Thomas Tuchel does not want to find himself in this position again next season. Although finishing in the top four was the minimum target when he joined Chelsea, Tuchel knows that sneaking into the Champions League on the final day will not wash with Roman Abramovich in the long run.
The demands at Chelsea are relentless. Abramovich expected a stronger campaign after spending £220m last summer and the owner did not hesitate to act when results dipped during the winter. It did not matter that Frank Lampard was a club legend. Performances were unsatisfactory and Abramovich responded ruthlessly, firing Lampard and asking Tuchel to save Chelsea’s season.
Yet Tuchel did not inherit a team geared for a title challenge. Chelsea were languishing in ninth when Tuchel arrived at the end of January and although they have risen to third before visiting Aston Villa on Sunday, they need one more win to be certain of qualifying for the Champions League.
It has been this way since Tuchel’s appointment. Chelsea have had little margin for error and could still miss out to Liverpool and Leicester. “We can read the fixture,” Tuchel said. “You don’t have to be a genius. I am very, very poor at mathematics, but I know what can happen if we lose. But listen, it is a big difference between fear and danger. Are we in fear? No. Why? Because we trust our skills.”
Tuchel is right: Chelsea should be good enough to beat Villa. They were excellent against Leicester on Tuesday, avenging their defeat by Brendan Rodgers’s side in the FA Cup final with a forceful display at Stamford Bridge, and face Manchester City in the Champions League final next Saturday. They are hardly crying out for major change, particularly with a tactician as smart as Tuchel.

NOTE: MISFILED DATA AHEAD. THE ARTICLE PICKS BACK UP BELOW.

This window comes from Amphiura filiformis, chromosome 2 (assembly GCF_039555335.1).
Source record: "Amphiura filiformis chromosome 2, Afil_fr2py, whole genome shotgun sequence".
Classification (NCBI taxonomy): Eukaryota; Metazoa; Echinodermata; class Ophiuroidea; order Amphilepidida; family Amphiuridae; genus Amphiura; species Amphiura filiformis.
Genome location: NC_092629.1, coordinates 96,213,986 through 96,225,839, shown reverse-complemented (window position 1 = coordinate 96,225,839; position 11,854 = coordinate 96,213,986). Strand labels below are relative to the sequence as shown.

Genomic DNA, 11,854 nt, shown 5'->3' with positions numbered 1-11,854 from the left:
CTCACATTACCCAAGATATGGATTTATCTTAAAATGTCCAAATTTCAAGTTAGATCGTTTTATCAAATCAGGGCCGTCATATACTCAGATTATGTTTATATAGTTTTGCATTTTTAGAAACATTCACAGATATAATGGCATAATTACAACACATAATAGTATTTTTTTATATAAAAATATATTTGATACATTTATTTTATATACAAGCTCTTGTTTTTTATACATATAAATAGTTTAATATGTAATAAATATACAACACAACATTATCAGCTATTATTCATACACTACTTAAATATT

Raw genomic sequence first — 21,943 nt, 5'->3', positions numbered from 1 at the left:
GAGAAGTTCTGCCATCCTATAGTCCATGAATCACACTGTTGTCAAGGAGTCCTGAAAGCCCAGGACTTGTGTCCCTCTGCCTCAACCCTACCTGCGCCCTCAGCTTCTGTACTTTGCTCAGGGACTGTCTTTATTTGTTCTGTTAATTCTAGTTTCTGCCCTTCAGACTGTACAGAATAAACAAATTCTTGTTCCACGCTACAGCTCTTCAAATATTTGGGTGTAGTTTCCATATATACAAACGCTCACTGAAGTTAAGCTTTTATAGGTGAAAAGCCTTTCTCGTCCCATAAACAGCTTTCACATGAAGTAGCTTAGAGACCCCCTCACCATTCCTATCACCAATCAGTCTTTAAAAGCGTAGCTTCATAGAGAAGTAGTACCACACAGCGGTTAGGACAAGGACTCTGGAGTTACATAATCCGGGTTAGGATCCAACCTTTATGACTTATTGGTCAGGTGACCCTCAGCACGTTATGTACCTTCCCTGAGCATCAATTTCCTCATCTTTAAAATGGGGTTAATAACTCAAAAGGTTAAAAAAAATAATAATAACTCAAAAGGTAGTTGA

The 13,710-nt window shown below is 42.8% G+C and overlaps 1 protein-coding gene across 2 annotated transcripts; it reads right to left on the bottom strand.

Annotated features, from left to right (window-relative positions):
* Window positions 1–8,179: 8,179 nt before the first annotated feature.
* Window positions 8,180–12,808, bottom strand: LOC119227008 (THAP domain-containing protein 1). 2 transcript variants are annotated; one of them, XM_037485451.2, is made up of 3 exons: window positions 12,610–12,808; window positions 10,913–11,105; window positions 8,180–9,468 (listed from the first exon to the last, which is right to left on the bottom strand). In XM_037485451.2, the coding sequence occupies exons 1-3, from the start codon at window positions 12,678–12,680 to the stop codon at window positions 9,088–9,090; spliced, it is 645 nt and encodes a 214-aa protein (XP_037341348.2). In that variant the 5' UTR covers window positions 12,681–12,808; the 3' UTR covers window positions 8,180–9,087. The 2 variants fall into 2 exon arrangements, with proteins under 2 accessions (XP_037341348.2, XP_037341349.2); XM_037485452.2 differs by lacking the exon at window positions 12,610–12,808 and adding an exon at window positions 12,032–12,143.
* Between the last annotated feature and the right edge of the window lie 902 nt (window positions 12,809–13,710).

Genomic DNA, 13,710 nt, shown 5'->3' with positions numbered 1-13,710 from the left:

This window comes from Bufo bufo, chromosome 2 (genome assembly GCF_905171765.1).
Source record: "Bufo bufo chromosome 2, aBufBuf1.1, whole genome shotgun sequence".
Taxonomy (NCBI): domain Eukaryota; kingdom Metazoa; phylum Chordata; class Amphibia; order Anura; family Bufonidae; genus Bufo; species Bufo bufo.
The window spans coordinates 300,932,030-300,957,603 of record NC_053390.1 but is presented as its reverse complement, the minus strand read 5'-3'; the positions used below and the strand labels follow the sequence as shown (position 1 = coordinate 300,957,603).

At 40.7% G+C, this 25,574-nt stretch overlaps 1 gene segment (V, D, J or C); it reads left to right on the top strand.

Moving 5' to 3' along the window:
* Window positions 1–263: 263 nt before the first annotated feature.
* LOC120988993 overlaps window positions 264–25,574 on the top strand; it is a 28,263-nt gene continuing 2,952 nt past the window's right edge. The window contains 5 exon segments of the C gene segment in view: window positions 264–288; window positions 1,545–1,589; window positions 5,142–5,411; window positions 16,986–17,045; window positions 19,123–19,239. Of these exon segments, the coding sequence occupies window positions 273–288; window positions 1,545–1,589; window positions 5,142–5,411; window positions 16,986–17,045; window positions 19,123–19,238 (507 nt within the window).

Nonetheless concerns linger. Chelsea remain imprecise in attack, which is why Tuchel did not mind talking about Tottenham’s Harry Kane on Friday, and sometimes look as if they need more edge. They have lacked ruthlessness at times, particularly against weaker opponents, and the frustration for Tuchel is that he would have been in for a much more relaxing Sunday if his side had played with more intensity against an average Arsenal 10 days ago – or, indeed, had they managed to avoid losing 5-2 at home to West Brom last month.
It is why talk of a title challenge next season comes with caveats. City are far more relentless than Chelsea, who are 16 points below the champions, and Tuchel knows greater consistency is required. “The gap is too big,” he said. “We want to be in the middle of it from the first day.
“It’s next season’s target to start good and to improve in consistency because we can produce high-level performances. This is the fundamental for results. If difficulties come up, look at Liverpool. They will be absolutely delighted that they have a chance to compete in the top four. We are as well. It’s what was needed to respond to adversity. We will try to iron out these big difficulties if we can.”
Tuchel sounded ready for the immediate challenge, acknowledging that Villa could give Chelsea an uncomfortable afternoon. “Are we in danger?” he said. “Of course. If I go over the street after training I am in danger, but I will still go over the street because I will not sit here the whole day. I will go over the street because I trust myself.
“Will I drive my car today? Yes. Is there a danger of an accident? Yes. Still I will drive my car because I trust my skills. This is the difference. There is no fear because we trust ourselves and we are aware of the danger. Can I guarantee we win? No, I cannot. But we will be prepared.”
Tuchel believes that his players take the message on board. Yet the former Paris Saint-Germain manager sounded restless. Although Chelsea are capable of beating City in a one-off game, Tuchel knows that his real challenge is matching Pep Guardiola over the course of a league campaign. A final-day scrap over fourth place is not enough.